“Self-understanding” is a term frequently found in the writings of contemporary Christian theologians - Catholic and Protestant alike.

It is used because in the modern culture of Western Europe and North America it is now nature that is believed to be the source of every human problem. And, through disciplined observation, mathematics and common rationality, it is nature that is believed to be the source for all solutions to human problems.

Nature! Self-understanding is the human expression of nature. So it is that in modernity, the act of self-understanding serves as the point in nature where religion is understood to begin.

Self-understanding consists of presumptions, beliefs about who or what deserves one’s loyalty. This belief is much more than simply an opinion - it is belief that unavoidably forms one’s behavior. It is that to which an individual holds herself or himself to be accountable. It is one’s understanding of one’s own code of obligation. These codes function so thoroughly within each individual that often they go unrecognized by those acting in accord with them.

Self-understanding is variable. In different social settings each individual understands her/himself in different ways. Each social setting entails presumptions about one’s self, some code of behavior unique to the individual in the particular setting.

In the family, individuals understand themselves one way. If it is the workplace or the school or neighborhood or community or religious institution, individuals understand themselves in other ways. The codes govern one’s belief about what she or he ought to and ought not to talk about; to whom one does and does not defer.

But for each relatively healthy adult there is one code that applies in every social setting. No matter what the setting, this code obligates; it is unconditional, the one expression of self-understanding that shepherds all others, the one that is absolute in every circumstance. The social setting for this code is the human family as a whole.

Self-understanding with all of its components is the beginning of the human’s religion. This is the point in contemporary religion’s use of modern culture to convey its message. But two more features must be acknowledged. The first has already been suggested. Self-understanding with integrity requires wakefulness, the intent to learn which presumptions actually function within an individual’s behavior. Self-understanding abides in feelings, powerful feelings often obscured by learned fears and evasive communicative habits. Awaken!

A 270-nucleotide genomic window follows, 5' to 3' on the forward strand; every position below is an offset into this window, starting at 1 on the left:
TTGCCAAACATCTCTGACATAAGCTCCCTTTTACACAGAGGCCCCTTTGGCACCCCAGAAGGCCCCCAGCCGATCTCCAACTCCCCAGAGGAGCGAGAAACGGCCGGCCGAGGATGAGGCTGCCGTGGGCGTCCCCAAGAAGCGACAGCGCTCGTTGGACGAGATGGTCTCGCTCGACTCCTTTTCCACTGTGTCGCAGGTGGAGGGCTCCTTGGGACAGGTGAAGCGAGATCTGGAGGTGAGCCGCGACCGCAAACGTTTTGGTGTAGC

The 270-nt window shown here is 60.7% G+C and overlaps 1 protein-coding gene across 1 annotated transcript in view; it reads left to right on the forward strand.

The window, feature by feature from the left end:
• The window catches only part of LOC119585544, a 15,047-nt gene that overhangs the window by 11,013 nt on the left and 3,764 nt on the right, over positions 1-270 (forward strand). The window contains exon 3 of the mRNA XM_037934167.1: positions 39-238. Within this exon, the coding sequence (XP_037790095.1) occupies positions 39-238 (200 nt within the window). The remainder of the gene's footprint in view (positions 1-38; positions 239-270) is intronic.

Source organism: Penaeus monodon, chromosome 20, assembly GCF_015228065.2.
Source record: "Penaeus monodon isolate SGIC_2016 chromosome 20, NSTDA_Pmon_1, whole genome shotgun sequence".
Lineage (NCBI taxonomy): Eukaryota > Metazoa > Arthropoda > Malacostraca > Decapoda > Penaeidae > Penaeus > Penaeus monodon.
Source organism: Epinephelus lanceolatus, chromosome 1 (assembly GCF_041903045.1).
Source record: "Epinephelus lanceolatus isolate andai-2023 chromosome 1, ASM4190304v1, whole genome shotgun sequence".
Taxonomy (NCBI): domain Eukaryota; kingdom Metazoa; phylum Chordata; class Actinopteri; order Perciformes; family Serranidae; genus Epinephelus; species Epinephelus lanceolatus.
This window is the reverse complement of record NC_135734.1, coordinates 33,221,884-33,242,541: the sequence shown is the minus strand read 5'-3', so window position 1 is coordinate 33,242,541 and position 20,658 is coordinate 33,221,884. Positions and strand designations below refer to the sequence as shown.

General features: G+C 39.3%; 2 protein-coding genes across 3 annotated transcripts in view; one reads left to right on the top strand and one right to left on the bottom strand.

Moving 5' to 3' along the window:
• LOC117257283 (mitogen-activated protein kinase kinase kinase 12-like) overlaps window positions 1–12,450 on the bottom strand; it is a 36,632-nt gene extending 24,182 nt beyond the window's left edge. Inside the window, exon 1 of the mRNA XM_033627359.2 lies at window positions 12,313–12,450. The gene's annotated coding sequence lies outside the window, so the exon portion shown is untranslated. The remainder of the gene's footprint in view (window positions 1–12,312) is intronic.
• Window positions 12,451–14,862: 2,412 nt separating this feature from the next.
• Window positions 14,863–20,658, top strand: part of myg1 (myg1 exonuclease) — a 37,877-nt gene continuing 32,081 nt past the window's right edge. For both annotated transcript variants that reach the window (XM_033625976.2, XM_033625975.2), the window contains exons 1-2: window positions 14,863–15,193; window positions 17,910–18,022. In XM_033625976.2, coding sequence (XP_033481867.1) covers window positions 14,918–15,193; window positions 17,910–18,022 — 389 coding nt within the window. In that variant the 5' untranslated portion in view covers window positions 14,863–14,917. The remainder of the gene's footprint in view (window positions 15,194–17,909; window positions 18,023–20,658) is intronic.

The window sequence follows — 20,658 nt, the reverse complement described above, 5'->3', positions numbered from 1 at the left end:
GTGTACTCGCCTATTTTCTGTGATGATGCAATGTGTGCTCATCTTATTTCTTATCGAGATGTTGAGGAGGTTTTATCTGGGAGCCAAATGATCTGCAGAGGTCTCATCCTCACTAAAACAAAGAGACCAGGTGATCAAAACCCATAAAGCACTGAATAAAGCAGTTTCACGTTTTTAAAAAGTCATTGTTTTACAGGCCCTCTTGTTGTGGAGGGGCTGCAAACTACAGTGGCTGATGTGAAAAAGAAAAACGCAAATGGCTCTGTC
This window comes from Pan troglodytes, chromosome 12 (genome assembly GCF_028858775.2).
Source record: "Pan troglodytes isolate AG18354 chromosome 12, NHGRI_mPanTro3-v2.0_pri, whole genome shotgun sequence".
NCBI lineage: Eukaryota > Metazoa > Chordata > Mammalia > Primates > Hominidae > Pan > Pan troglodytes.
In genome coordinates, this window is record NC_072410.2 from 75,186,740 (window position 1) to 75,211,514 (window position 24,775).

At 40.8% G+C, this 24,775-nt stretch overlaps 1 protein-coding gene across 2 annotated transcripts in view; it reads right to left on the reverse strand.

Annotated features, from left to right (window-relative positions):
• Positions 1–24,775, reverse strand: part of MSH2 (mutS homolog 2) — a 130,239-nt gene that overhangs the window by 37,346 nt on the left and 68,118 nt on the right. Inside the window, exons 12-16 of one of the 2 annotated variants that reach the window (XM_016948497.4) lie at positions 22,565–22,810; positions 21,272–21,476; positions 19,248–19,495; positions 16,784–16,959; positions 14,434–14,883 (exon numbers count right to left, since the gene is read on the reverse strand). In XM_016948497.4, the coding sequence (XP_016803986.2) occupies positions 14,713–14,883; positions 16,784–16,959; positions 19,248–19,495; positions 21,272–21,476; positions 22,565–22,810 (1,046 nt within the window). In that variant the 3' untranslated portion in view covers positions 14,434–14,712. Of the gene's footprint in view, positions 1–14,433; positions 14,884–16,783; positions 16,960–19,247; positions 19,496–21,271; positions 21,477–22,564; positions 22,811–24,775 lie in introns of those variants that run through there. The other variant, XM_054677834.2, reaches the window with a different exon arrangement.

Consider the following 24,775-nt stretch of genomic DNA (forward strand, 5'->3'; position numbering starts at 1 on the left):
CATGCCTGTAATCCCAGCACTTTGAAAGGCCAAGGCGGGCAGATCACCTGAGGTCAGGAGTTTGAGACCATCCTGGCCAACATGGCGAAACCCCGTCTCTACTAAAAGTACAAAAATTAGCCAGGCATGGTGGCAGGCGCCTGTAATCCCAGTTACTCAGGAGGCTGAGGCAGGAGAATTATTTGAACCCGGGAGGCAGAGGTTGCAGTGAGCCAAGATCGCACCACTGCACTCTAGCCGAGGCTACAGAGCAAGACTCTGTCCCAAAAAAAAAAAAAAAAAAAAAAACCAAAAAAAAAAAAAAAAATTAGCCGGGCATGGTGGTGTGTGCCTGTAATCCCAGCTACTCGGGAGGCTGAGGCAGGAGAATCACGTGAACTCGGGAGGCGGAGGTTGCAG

Wakefulness seeks to recognize one’s understanding one’s self. It is not an end in itself. It functions for the sake of the fundamental human responsibility; namely, to choose how one understands one’s self. Self-understanding in its wholeness entails faith, understood as wakefulness for the sake of decision - what one wills to be one’s self-understanding.

In its completeness, self-understanding exceeds the content of obligation; it is finally the responsibility to act, to create one’s own self-understanding. So it goes for the human truly accountable to one’s own task as a human. Ducks and beagles do not bear this responsibility; only the human.

It is this inescapable and distinctively human act that religious faith addresses. Whether it is the spiritual traditions of the Anishinaabe , or that of Buddhism or Hinduism or Islam or Judaism or Christianity - all address the issue that belongs strictly to the human; namely, in every circumstance to choose one’s own understanding of one self, to decide who or what warrants accountability in absolutely every social setting.

For the first century church, it was Jesus. And for the 21st century church it is Jesus; to understand oneself as one who exists in the presence of Jesus, summoned in every instant to practice Christ like regard equally toward the neighbor and toward one self.

These comments do not claim that only one religious response to the human responsibility is the true one. Instead they confess that there is one true religious response and that there may be many. No religion is in a position to judge another, negatively or positively.

Always, however, each is in a position to judge itself - continual reform for itself and for the culture within which it functions. That too is the nature of authentic human existence.

To convey the gospel, Jesus and the primitive church used the culture of first century Palestinian society encompassed by the agrarian-peasant society gathered around the Mediterranean Sea. It is well to remember this in our interpretations of that event.

What I suggest above is that the contemporary church do the same - namely, use our culture, that of modernity, to convey the gospel. In this we author a new verse for a glorious and very old hymn.